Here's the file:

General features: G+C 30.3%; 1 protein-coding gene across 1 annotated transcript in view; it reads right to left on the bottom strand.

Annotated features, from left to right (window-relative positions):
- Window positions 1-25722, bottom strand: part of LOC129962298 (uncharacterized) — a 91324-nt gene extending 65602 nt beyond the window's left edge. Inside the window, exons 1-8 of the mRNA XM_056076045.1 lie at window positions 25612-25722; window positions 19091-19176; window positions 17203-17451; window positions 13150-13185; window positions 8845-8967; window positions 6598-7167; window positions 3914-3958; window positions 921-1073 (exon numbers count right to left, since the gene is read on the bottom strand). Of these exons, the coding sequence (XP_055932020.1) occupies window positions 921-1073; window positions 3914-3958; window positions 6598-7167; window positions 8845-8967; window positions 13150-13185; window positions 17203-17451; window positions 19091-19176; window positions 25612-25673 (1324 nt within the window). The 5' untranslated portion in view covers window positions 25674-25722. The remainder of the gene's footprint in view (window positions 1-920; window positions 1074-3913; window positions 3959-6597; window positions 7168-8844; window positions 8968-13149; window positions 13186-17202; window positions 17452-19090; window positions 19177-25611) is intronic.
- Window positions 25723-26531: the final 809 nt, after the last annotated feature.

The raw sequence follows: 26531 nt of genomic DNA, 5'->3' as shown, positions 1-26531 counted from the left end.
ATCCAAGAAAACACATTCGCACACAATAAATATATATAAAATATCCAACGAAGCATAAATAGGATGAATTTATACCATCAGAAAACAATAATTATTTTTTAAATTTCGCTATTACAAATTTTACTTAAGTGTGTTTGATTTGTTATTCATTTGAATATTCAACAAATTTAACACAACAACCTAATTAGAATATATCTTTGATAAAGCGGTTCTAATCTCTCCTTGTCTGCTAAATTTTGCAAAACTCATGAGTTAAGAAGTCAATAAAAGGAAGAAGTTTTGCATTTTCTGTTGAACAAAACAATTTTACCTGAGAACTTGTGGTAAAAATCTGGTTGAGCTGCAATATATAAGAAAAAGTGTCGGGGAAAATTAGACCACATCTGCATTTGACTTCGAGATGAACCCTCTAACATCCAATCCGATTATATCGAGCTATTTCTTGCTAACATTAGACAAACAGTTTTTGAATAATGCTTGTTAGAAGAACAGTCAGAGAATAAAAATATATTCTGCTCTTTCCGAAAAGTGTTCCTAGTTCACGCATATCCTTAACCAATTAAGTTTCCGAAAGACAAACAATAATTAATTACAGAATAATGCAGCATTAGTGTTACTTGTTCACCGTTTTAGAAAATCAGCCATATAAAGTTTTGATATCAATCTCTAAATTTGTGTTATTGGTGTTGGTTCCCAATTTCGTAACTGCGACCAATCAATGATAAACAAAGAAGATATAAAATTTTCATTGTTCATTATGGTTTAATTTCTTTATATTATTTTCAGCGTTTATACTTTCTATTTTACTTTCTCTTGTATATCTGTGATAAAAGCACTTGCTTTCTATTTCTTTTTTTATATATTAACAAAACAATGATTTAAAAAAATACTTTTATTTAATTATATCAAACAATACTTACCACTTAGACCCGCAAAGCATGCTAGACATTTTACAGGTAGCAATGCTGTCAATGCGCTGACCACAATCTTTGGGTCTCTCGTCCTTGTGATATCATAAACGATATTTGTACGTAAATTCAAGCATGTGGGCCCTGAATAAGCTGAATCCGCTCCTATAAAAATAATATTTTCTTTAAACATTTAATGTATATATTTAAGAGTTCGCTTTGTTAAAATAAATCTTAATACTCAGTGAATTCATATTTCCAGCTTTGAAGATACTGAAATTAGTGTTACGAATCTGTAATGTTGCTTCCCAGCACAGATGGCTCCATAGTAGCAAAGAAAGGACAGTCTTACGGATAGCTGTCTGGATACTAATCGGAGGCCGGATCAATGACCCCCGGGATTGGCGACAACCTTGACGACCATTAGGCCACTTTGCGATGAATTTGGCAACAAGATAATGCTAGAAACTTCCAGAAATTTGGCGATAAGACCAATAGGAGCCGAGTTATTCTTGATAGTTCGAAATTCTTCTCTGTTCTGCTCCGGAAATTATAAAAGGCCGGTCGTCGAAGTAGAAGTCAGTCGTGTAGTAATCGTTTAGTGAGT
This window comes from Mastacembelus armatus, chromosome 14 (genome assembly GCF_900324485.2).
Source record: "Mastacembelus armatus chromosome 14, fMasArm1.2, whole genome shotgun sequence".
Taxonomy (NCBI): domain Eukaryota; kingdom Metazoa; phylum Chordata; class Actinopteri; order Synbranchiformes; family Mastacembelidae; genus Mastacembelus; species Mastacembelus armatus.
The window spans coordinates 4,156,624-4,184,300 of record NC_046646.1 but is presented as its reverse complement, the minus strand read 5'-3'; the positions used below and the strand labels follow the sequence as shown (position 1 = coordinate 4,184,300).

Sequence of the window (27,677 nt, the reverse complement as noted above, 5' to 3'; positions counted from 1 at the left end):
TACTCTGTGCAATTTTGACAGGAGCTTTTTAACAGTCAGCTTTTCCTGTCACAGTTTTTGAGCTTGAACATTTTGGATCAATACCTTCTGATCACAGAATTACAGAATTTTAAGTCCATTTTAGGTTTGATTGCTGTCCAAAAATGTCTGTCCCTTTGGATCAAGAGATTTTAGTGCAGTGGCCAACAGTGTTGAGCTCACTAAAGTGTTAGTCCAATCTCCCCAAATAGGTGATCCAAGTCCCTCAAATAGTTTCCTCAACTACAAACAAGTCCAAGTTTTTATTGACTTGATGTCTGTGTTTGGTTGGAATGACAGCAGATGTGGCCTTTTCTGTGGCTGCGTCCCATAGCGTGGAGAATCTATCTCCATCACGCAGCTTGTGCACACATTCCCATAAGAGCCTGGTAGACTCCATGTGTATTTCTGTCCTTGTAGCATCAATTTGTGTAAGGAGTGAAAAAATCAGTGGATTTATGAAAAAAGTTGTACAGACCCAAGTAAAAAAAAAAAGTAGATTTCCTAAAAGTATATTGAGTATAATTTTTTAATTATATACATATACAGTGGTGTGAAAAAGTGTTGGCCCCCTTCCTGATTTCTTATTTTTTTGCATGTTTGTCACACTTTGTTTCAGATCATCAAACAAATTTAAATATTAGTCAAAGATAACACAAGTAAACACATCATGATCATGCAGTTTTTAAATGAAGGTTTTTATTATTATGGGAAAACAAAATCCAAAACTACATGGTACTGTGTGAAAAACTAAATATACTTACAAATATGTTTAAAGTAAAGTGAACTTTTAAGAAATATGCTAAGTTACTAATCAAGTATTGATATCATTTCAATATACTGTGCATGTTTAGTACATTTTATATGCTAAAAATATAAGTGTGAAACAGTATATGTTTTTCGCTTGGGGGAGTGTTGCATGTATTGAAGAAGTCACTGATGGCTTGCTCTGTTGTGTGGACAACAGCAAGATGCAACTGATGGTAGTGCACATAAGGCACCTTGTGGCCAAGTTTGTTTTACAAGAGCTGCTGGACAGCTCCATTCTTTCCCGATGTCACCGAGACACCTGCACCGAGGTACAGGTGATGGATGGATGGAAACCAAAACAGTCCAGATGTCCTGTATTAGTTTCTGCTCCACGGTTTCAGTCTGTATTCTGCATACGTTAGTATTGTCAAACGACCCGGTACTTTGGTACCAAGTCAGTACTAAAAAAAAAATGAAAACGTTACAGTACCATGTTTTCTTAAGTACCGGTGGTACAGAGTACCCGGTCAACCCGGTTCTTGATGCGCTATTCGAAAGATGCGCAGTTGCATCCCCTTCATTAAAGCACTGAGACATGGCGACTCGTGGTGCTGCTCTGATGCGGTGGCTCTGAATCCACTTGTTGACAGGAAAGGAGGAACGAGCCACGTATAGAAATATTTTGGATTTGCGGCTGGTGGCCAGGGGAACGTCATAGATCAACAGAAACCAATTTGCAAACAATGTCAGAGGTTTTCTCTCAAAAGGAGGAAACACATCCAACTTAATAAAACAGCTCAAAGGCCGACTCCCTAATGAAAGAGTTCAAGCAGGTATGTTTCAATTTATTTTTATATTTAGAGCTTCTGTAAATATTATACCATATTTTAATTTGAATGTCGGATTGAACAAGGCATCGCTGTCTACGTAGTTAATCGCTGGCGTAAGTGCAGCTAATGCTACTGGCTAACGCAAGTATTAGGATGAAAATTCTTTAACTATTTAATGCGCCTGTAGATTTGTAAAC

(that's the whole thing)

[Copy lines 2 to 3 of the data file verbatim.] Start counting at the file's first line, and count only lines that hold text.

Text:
Annotated features, from left to right (window-relative positions):
- Window positions 1-25722, bottom strand: part of LOC129962298 (uncharacterized) — a 91324-nt gene extending 65602 nt beyond the window's left edge. Inside the window, exons 1-8 of the mRNA XM_056076045.1 lie at window positions 25612-25722; window positions 19091-19176; window positions 17203-17451; window positions 13150-13185; window positions 8845-8967; window positions 6598-7167; window positions 3914-3958; window positions 921-1073 (exon numbers count right to left, since the gene is read on the bottom strand). Of these exons, the coding sequence (XP_055932020.1) occupies window positions 921-1073; window positions 3914-3958; window positions 6598-7167; window positions 8845-8967; window positions 13150-13185; window positions 17203-17451; window positions 19091-19176; window positions 25612-25673 (1324 nt within the window). The 5' untranslated portion in view covers window positions 25674-25722. The remainder of the gene's footprint in view (window positions 1-920; window positions 1074-3913; window positions 3959-6597; window positions 7168-8844; window positions 8968-13149; window positions 13186-17202; window positions 17452-19090; window positions 19177-25611) is intronic.